By Cat Taylor
It’s here, it’s finally here! We are a few episodes into the third season of Game of Thrones, the season that David Benioff and Dan Weiss were determined to get to from the beginning. For those amongst you that have read the books, you know that Season 3 features some of the most game-changing, event-filled storylines to date. For those who haven’t…brace yourselves.
In Belfast, preparations have already begun on the next season, but before I get to that, let’s look back at some of the behind the scenes action for the three episodes that have aired so far. After every few episodes, I’ll be filling you in on some of what went on behind the camera and, hopefully, a few little extras you may have missed.
If you've been following the blog, the opening scene may have seemed a little familiar. An ending for us was the beginning for you—that opening was shot on the very last day of filming in Iceland.
Other travellers: The first time you see Daenerys, she is on the deck of a ship sailing over open water. In reality, the ship was built in Banbridge for a very different purpose. Because Production Designer Gemma Jackson and her team have super powers, you probably didn’t notice that ship spent a good deal of the Battle of Blackwater on fire. It was the only scene that Emilia Clarke shot in Belfast this season; everything else was on location in Croatia and Morocco. It took one day.
In the second episode, "Dark Wings, Dark Words," Bran has a dream in the woods. It was a two-splinter-units-in-one-location day, which always makes things crazy. That's a real raven Bran is chasing, brought in especially for the scene by our team at Birds and Animals. (From not quite as far as our white raven in Season 2— that bird had to be brought in all the way from Austria!) The main unit was just down the road in Gosford Castle, where we were filming a scene in Littlefinger’s brothel—one from this Sunday's episode. Daniel Portman (Pod) was having a very busy day indeed with several new friends, including the very bendy Pixie Le Knot. Two ends of the kingdom on a single driveway. What luck.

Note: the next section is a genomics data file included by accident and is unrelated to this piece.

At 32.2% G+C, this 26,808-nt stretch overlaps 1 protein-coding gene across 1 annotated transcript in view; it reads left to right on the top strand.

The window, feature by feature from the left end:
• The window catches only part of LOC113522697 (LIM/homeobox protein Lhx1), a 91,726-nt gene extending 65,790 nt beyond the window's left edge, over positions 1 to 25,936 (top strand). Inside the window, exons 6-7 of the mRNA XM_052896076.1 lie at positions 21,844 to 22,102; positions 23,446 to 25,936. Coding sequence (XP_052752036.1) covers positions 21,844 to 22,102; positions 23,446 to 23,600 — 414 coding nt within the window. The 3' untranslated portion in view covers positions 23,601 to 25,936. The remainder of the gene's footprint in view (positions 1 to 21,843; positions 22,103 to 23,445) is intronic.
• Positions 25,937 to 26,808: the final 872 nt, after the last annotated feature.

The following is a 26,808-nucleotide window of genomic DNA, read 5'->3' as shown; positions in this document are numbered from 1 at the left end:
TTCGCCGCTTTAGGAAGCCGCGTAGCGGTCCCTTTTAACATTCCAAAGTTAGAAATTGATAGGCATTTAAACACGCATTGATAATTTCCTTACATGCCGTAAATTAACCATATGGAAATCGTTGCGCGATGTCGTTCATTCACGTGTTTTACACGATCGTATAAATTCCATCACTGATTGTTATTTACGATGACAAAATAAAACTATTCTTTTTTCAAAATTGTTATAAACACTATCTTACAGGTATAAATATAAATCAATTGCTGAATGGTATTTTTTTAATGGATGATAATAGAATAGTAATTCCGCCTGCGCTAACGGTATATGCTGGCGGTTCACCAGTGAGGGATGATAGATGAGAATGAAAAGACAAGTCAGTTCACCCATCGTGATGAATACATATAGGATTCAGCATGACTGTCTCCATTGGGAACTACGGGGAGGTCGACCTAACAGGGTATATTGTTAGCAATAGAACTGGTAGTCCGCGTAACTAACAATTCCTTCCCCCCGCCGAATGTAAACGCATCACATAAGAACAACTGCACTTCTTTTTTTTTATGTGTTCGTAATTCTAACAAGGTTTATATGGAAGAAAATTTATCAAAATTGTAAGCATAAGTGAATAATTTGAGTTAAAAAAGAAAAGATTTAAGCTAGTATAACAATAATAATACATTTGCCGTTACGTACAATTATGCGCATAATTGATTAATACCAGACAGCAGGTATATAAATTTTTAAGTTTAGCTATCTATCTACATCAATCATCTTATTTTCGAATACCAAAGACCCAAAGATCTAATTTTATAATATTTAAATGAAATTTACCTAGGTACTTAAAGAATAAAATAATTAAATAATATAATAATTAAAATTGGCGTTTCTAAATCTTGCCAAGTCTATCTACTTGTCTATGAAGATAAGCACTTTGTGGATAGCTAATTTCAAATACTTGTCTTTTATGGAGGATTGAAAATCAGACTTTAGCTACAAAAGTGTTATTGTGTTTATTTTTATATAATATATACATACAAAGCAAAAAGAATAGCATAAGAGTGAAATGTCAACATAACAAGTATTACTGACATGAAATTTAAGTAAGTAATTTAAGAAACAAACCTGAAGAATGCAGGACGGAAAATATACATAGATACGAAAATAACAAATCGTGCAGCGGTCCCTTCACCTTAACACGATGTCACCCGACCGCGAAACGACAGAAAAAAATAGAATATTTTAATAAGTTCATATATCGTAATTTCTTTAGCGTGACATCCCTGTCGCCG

Season 3 introduces us to several new and important characters and I don’t mind admitting that one of my favourites is Lady Olenna, played by the incomparable Diana Rigg. There was palpable excitement in the office on the day she was confirmed, and more than a few extra people came to set on her first filming day. We also get to meet the Brotherhood Without Banners; we’ll see more of them as the series progresses. What I can tell you is this: The day we filmed that meeting between Arya, Gendry, Hot Pie and the BWB was not nearly so pastoral and spring-like as it appeared. It was just bloody wet.
Did you spot someone in a cameo? The soldier singing lead in "The Bear and Maiden Fair" is local boy Gary Lightbody, of Snow Patrol fame. He taught the song to the extras before they rode down the track, a song that we’ll certainly hear again. If you were wondering, Jamie and Brienne really were riding back to back on a single horse—the dismounting was something of a process.
Speaking of horses, did I mention the ring the White Walkers laid out got covered by a snowstorm the night before filming? The Art Department had to take an industrial blow torch (also known as a flame thrower) to the horse models to defrost the "flesh." The blood then had to be re-splattered onto the snow so that it was visible. That’s a fun day at work, but all our days are. If you're a regular reader, you’ll know what was happening the day Melisandre and Stannis said goodbye on the beach– and not a tractor track to be seen!
The Greens Department—the crew that insures the scenery is as it should be, adding trees and vines, or flowers and hedges— is also responsible for things like the beach. But the most amazing transformation I saw firsthand was the Master Torturer's chase of Theon through the woods. The chase was actually filmed over several locations, on the open grounds of Tollymore Park and in the woods of Shane’s Castle. When we first scouted the woods, the ground was thick with foliage that stood taller than our heads. There was no clear space for our tracking vehicle and the ground was unsafe. In days, the team had cleared it to a flat forest glade and placed our stunt branch. The difference was amazing. Almost as amazing as one of our stunt riders yelling, "WEEEEEEEEEEEE!!!" at the top of his lungs as they thundered over the steep open fields at the start of the chase… I’m not sure, but I don’t think he was at all scared of speed.